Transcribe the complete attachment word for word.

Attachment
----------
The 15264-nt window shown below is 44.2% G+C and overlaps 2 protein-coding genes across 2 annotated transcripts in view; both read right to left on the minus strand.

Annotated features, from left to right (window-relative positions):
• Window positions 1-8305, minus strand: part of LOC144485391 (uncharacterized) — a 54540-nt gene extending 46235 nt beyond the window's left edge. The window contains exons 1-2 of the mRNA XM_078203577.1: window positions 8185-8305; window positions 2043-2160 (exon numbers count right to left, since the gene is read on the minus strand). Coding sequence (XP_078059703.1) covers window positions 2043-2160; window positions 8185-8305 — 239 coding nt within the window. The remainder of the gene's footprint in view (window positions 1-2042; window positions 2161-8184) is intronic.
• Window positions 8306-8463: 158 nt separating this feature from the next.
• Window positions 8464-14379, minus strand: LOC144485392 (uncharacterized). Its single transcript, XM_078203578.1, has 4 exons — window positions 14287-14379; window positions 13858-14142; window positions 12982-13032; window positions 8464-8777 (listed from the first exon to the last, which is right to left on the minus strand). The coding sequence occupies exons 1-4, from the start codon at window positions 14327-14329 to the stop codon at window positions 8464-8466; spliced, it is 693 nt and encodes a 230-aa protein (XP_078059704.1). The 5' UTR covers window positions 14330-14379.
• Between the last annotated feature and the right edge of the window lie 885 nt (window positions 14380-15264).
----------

The 15264-nt window shown below is 44.2% G+C and overlaps 2 protein-coding genes across 2 annotated transcripts in view; both read right to left on the minus strand.

Annotated features, from left to right (window-relative positions):
• Window positions 1-8305, minus strand: part of LOC144485391 (uncharacterized) — a 54540-nt gene extending 46235 nt beyond the window's left edge. The window contains exons 1-2 of the mRNA XM_078203577.1: window positions 8185-8305; window positions 2043-2160 (exon numbers count right to left, since the gene is read on the minus strand). Coding sequence (XP_078059703.1) covers window positions 2043-2160; window positions 8185-8305 — 239 coding nt within the window. The remainder of the gene's footprint in view (window positions 1-2042; window positions 2161-8184) is intronic.
• Window positions 8306-8463: 158 nt separating this feature from the next.
• Window positions 8464-14379, minus strand: LOC144485392 (uncharacterized). Its single transcript, XM_078203578.1, has 4 exons — window positions 14287-14379; window positions 13858-14142; window positions 12982-13032; window positions 8464-8777 (listed from the first exon to the last, which is right to left on the minus strand). The coding sequence occupies exons 1-4, from the start codon at window positions 14327-14329 to the stop codon at window positions 8464-8466; spliced, it is 693 nt and encodes a 230-aa protein (XP_078059704.1). The 5' UTR covers window positions 14330-14379.
• Between the last annotated feature and the right edge of the window lie 885 nt (window positions 14380-15264).